1998-01-29 - One on Wonder
The Cross Series, Part 25
Luke 22:49-53 And when those who were around Him saw what was going to happen, they said, "Lord, shall we strike with the sword?" 50 And a certain one of them struck the slave of the high priest and cut off his right ear. 51 But Jesus answered and said, "Stop! No more of this." And He touched his ear and healed him. 52 And Jesus said to the chief priests and officers of the temple and elders who had come against Him, "Have you come out with swords and clubs as against a robber? 53 "While I was with you daily in the temple, you did not lay hands on Me; but this hour and the power of darkness are yours."
Jesus has just performed one undeniable miracle in tumbling some 300 to 600 men, most armed, with just aword. The entire group must have flinched again as Jesus repeated, "I AM." The second time, there was no unseen force that simply knocked them all tothe ground. Some of thegroup must have been wondering, 'Just what happened?'.
John 18:10-11 Simon Peter therefore having a sword, drew it, and struck the high priest's slave, and cut off his right ear; and the slave's name was Malchus. 11 Jesus therefore said to Peter, "Put the sword into the sheath; the cup which the Father has given Me, shall I not drink it?" (NAS)
Those who authored Gospel accounts may had been kind enough to spare Peter the embarrassment of this moment. But John writing so very late, probably as late as 90AD with Peter martyred years before, may also have felt at liberty to name Peter in his record. Recall that Peter noted that they only had two swords for the group as they left the upper room. He obviously retained one of them.
I love Peter. He reminds me so much of things I see in me. He yells a question to Jesus, so sure of the answer that he has already drawn his sword and taken the backstroke. The burly fisherman was already on the downstroke, stepping into the swing as poor Malchus is ducking for his life and Jesus has not answered. Now, I doubt seriously that Peter was aiming for his ear. Peter meant to part Malchus' hair down to his belly button. But a combination of unrestrained zeal and the grace of God left the slave in agony on the ground, but not mortally wounded.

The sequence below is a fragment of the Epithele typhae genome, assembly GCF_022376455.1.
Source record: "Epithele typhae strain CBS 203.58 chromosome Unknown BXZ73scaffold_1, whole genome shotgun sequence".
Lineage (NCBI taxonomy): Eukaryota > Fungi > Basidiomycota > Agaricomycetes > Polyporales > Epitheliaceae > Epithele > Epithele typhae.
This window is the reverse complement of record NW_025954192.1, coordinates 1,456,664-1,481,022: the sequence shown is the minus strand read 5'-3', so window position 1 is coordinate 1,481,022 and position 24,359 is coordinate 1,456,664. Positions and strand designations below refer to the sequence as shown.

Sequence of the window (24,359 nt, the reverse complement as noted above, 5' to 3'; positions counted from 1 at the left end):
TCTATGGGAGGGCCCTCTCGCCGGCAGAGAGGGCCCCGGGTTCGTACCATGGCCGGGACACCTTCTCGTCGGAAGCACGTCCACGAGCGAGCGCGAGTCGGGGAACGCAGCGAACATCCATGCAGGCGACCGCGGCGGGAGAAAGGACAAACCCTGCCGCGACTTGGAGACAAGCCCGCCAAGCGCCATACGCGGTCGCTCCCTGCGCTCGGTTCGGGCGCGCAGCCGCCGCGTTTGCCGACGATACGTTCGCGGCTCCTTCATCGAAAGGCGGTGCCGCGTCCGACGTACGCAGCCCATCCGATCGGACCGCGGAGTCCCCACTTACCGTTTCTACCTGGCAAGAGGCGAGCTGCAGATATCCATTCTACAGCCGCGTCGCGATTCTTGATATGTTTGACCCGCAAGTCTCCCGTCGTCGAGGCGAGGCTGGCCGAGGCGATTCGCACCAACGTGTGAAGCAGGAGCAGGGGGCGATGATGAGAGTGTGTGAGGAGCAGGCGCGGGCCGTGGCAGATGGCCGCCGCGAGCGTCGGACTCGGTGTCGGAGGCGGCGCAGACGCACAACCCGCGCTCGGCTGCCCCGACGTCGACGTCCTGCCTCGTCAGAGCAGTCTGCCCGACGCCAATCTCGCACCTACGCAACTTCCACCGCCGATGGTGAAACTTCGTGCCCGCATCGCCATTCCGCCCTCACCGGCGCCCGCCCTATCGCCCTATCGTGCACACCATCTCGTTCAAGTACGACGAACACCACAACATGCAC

The pain must have been amazing. Jesus intervenes with a word of command and both sides cease instantly. It is completely clear at this moment Who is in control. In this moment, we are given a perfect example of Jesus using out blunders and sins for the Kingdom of God. The Lord now goes one-on-one with Malchus. With all attention centered on the wounded man. Jesus kneels and reaches down picking up the severed ear. Malchus may have looked up at Jesus hardly able to wonder what to expect next. Jesus moves carefully and holds the ear in the place it belongs and in an instant the pain is gone. The stunned man reaches up to find the impossible to be true. His ear is again part of his body. It is not hanging by a thread, there is no sign of bleeding or cut of any kind. There is blood on neck and cloths and on the ground all around him on the ground in silent testimony to the fact that Malchus did not dream that his ear had just been removed with a sword. I can only imagine this man frozen stiff with wonder, reliefand thankfulness to this man before him.
How many men had just seen what had happened? Fifty, one hundred or more? Malchus would tell the story to unbelieving people for the rest of this life. Jesus had taken a moment in time and touched Malchus' life in an unforgettable way. All who saw the healing witnessed a second miracle in a matter of seconds. How many missed it? I bet Malchus didn't. The religious leaders were there. They must have seen it. Yet, there hearts were so fixed on their plans, the miracle went unheeded. Why not? They had already missed the resurrection or Lazarus so badly they wanted Lazarus dead (again) too. Were one or two of them finally forced to see the healing for what it was? Who can know? Jesus had just taken Peter's mistake and turned it into glory for the Father and an opportunity toreach out to those gathered around.
We have no evidence one way or the other that would tell is if Malchus or any of the men and soldiers gathered in the Garden of Gethsemane that night believed Jesus' claim to be God. It may have been that evening, the next day, a week, a month, a year, a decade later. But this single act must have struck the hearts of some of those present. Some ofthose must have been struck with eternal consequences. I hope Malchus did believe. Then you and I will get to meet him one day in Heaven, and hear him recount the story and the wonder he knew in his encounter with Jesus.
Lord Jesus, Please help us to be aware of the miracles around us. Life is moving so fast that things pass us by without notice that should strengthen our faith and blow our minds. The story of Peter here is an encouragement to us that there is nothing that we can do that You can not use for Your glory. Keep our hearts soft and pliable in Your hands so that we can be molded by the things You do and show us each day.
Grace & Peace,
All verses are from the New American Standard Bible (NASB) unless otherwise noted.